Heim Has ‘Good Experience’ In Substitute Cup Role


Corey Heim (Matthew Thacker/NKP for Toyota Racing photo)

KANSAS CITY, Kan. – Corey Heim’s two-race stint as Erik Jones’ substitute driver in the NASCAR Cup Series may not have been overly flashy, but it was productive.

The 21-year-old from Marietta, Ga., raced the No. 43 Toyota Camry XSE for Legacy Motor Club at Dover (Del.) Motor Speedway on April 28 and again at Kansas Speedway over the weekend. The pair of races marked Heim’s first two Cup Series starts.

His opportunity came because Jones sat out to heal from a fractured vertebra in his lower back, after a vicious accident at Talladega (Ala.) Superspeedway on April 21.

While Heim’s 32nd-to-25th run at the Monster Mile wasn’t anything to write home about, the team considered it a success, as Heim kept his car clean and made it to the checkered flag, despite being three laps down to the leaders at the finish.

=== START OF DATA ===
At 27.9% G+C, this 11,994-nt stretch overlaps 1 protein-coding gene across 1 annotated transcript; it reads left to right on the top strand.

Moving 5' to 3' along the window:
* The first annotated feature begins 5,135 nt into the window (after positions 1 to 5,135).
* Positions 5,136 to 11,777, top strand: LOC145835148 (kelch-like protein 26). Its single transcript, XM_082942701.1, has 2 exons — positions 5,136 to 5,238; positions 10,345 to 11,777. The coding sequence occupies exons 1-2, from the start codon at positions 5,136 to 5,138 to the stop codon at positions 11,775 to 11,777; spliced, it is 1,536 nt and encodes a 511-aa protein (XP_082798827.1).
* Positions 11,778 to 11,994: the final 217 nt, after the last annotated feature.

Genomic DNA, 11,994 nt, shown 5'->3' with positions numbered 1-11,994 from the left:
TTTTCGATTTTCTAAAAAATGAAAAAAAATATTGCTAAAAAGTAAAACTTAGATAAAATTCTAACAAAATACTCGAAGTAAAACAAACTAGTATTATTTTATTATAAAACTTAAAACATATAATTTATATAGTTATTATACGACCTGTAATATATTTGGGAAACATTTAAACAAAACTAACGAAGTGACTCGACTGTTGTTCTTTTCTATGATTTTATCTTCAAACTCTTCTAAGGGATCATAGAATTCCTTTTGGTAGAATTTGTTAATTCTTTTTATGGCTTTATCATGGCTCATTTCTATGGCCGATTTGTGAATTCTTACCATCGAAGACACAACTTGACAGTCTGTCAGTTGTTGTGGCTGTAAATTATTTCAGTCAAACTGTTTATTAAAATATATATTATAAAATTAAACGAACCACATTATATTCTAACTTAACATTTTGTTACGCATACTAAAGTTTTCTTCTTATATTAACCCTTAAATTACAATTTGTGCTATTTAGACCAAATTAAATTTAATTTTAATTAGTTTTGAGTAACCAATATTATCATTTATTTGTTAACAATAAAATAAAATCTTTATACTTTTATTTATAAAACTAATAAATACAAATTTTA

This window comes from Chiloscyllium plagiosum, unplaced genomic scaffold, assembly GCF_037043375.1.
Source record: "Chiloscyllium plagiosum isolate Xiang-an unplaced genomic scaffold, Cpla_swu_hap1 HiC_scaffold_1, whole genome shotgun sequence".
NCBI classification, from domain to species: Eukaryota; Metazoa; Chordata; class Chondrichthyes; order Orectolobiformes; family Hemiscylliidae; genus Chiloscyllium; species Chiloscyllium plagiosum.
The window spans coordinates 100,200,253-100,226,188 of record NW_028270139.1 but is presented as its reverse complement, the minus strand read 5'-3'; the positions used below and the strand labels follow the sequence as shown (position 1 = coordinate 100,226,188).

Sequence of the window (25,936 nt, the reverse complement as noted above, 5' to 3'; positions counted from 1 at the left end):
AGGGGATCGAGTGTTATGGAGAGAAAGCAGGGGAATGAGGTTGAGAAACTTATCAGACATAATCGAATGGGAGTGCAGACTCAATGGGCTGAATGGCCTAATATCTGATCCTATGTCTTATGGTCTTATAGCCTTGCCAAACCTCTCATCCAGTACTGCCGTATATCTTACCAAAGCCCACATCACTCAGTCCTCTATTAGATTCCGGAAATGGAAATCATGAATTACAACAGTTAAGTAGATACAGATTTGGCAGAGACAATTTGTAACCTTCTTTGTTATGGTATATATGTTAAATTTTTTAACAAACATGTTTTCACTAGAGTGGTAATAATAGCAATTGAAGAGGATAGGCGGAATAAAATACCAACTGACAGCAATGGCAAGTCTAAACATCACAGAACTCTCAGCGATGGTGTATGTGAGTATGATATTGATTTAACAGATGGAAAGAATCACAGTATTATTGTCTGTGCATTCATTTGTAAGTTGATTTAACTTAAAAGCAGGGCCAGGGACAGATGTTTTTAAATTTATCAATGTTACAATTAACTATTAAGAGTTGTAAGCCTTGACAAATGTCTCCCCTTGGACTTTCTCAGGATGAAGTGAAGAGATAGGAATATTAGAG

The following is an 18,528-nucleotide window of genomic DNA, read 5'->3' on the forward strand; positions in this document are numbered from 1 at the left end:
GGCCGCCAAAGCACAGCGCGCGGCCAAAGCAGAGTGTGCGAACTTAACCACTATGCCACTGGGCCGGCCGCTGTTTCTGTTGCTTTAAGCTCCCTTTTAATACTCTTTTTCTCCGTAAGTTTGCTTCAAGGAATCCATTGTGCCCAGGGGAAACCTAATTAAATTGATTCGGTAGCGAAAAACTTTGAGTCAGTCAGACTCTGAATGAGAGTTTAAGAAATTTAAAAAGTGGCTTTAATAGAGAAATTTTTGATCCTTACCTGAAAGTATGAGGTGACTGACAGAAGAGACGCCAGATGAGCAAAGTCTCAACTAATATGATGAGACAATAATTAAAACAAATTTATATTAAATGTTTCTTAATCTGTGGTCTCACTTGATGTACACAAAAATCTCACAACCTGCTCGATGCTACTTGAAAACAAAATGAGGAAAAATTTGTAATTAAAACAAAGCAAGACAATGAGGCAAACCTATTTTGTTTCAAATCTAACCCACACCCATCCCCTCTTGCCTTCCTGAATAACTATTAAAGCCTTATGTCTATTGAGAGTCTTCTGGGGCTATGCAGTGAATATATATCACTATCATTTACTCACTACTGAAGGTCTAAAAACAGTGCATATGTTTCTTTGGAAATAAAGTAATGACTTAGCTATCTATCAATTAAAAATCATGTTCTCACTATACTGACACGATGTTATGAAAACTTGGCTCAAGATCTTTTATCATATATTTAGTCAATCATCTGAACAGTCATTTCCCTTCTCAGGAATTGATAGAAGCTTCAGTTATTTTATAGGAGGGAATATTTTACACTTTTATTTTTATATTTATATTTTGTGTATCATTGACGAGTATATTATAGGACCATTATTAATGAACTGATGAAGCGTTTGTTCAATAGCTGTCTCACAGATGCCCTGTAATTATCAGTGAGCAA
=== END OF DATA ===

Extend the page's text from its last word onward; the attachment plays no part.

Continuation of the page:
Sunday night at Kansas, however, was a tale of early frustration and late resilience that could have netted Heim a top-10 finish, had it not been for chaos on an overtime restart in the AdventHealth 400.

Heim ended up down a lap early, after copping a speeding penalty during the first green-flag pit cycle of the race on lap 34, and was pinned off the lead lap by the end of the first stage.


Corey Heim in action at Kansas Speedway Sunday. (David Rosenblum/LAT for Toyota Racing photo)

From there, he had to battle for most of the race toward the back of the running order, before finally being the beneficiary of the free pass during the penultimate caution of the night at lap 198.

That got Heim back on the lead lap in 30th, and he was able to maintain and move forward little by little, finding himself 17th when Kyle Busch spun on the backstretch with seven to go to set up the overtime attempt.

A two-tire call by crew chief Dave Elenz gave Heim some much-needed track position, allowing him to line up ninth for the two-lap shootout that decided the race.